MM

                    • 7. Re: ICMPv6 vs ICMPv6 ND
                      Mohamed

                      Steven

                      ok now i understand

                      but what is the difference between "digit" and "decimal"and "binary"?

                      ok i will draw you what make me confused :-

                      we have 3 types of counting systems:-

                      1-hexa-decimal counting system (hexa-decimal  digit)

                      2- binary counting system

                      can we say about this counting system is "binary  digit " ? or "binary number"

                      in other words ,  why we don`t say "binary digit" like we say "hexa decimal digit" ? why we remove keyword "digit "after"binary"?

                      3- decimal counting system

                      same thing , can we say "decimal digit" like what we do in "hexa-decimal digit" ? or we must say "decimal" without keyword "digit" ?

                      does "digit"keyword in "hexa-decimal digit" only added beside "hexa-decimal" ? or we can add it beside "binary"and "decimal"


                      iam sorry for this long question, but i need to let you understand question inside my brain

                      sorry again

                      • 8. Re: ICMPv6 vs ICMPv6 ND
                        Steven Davidson

                        According to merriam-webster.com a digit is not limited to decimal.  It can apply to binary (base 2), and hexadecimal (base 16).   I don't know why we say hexadecimal.  I just say hex.  So basically there are eight binary digits in decimal number 255 (which has three digits).  255 is also FF (a two digit hexadecimal value).

                        • 9. Re: ICMPv6 vs ICMPv6 ND
                          Micheline

                          Hexadecimal-- hexa is Greek (I think?) for six and deci is ten.  So hexadecimal means 6 + 10.  16.  Hex for short. 

                           

                          A digit is the sub-unit that makes up a number.  So in the different counting systems:

                          • 27 is the number.  2 and 7 are the digits.  (Decimal digits are 0-9.)
                          • 11011 is the number.  0 and 1 are the digits.  (Binary digits are 0 and 1.)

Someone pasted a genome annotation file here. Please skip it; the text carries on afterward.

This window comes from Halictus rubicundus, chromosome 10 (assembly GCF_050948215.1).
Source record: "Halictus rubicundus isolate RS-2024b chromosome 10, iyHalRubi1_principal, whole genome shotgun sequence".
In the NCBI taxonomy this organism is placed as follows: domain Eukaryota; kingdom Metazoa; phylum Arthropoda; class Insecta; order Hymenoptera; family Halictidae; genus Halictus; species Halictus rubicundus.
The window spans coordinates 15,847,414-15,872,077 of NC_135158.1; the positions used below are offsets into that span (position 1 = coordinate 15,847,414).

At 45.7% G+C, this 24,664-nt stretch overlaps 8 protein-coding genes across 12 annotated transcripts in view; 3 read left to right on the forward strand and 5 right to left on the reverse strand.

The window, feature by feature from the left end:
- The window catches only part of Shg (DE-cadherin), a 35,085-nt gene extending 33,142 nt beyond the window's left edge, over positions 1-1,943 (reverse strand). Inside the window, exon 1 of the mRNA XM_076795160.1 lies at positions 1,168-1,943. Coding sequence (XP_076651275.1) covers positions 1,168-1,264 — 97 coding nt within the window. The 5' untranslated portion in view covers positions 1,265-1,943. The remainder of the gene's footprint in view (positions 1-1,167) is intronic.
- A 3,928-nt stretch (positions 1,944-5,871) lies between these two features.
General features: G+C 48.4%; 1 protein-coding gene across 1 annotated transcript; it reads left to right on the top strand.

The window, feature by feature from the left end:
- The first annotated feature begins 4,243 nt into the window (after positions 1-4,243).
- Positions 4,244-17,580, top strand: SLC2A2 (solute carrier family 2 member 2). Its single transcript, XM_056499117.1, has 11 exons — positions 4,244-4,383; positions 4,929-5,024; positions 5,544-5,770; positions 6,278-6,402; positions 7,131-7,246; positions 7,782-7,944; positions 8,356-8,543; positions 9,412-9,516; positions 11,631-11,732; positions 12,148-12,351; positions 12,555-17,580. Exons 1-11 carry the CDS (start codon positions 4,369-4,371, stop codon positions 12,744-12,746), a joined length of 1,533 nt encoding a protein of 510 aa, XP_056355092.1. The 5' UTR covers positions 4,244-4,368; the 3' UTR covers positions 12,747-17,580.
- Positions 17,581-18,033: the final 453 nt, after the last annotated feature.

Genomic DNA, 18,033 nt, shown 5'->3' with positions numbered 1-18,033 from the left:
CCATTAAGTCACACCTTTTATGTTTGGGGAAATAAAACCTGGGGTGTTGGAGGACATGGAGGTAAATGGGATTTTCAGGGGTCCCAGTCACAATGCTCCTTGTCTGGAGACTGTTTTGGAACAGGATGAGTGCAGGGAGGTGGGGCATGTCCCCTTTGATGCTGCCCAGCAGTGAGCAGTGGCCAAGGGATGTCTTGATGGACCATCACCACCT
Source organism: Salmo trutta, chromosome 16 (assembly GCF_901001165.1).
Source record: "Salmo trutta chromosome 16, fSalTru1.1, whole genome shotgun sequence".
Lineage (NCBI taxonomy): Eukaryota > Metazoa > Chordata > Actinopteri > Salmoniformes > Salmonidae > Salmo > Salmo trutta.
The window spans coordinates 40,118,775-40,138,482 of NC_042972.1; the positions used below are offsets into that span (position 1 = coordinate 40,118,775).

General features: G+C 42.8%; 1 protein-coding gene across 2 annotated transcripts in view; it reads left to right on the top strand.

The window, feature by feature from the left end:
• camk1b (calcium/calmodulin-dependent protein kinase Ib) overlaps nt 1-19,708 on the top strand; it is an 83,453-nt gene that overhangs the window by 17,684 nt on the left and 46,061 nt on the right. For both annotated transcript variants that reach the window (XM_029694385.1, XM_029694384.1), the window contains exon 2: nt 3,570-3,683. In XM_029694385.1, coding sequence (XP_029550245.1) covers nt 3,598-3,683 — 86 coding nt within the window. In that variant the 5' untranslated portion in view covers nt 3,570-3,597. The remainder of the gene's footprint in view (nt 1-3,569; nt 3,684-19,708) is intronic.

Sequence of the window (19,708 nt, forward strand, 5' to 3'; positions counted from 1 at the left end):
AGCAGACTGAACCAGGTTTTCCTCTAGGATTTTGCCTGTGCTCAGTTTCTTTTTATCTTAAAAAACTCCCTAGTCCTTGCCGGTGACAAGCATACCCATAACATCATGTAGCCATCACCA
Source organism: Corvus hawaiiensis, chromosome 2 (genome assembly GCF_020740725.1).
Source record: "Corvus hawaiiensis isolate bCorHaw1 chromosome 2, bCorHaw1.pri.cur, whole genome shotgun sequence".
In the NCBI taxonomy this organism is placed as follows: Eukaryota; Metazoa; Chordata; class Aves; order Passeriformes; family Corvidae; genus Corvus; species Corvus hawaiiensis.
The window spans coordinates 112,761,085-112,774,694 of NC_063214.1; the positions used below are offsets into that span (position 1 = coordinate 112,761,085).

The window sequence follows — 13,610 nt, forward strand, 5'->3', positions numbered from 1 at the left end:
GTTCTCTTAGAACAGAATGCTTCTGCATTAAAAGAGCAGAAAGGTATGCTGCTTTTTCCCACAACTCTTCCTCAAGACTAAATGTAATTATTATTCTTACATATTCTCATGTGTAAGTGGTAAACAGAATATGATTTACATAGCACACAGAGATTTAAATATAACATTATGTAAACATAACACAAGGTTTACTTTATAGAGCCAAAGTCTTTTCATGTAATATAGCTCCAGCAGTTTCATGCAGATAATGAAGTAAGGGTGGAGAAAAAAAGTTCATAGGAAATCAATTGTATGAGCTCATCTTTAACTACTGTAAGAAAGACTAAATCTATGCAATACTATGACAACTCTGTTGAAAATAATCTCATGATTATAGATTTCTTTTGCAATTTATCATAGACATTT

• 1B is the number.  1 and B are the digits.  (Hexadecimal digits are 0-9 and A-F.) 

                           

                          why we don`t say "binary digit" like we say "hexa decimal digit" ? why we remove keyword "digit "after"binary"?

                           

                           

                          We don't use the keyword digit after the word describing the counting system because referring to the digit means we are talking about the sub-units not the whole number, we rarely talk about the digits themselves.  Generally what is important is not the individual digits, but the value of the number that the digits make up.  However, if you were having a discussion about the digits, it would be correct (and probably more clear) to use the word digit.  If you were having a discussion about the difference of digits among the various counting systems, you would use both words.... binary digits are cooler than hexadecimal digits, for example.

                           

                          On the other hand, we will often talk about the "binary number" or the "hex number" or the sometimes, "the number".  Here we refer to the value of the whole unit.  In the example I gave above, all of the numbers I gave represent the same value.  So if we were having a conversation about at number, and the counting system didn't matter, it would be OK to refer to it as "the number."  But if it were important to make the distinction between the counting systems, it would be correct and more clear to say, "the binary number... the hex number... the decimal number."  (Or better, "the number in ... [counting system]".)

                           

                          Does this make better sense?  MM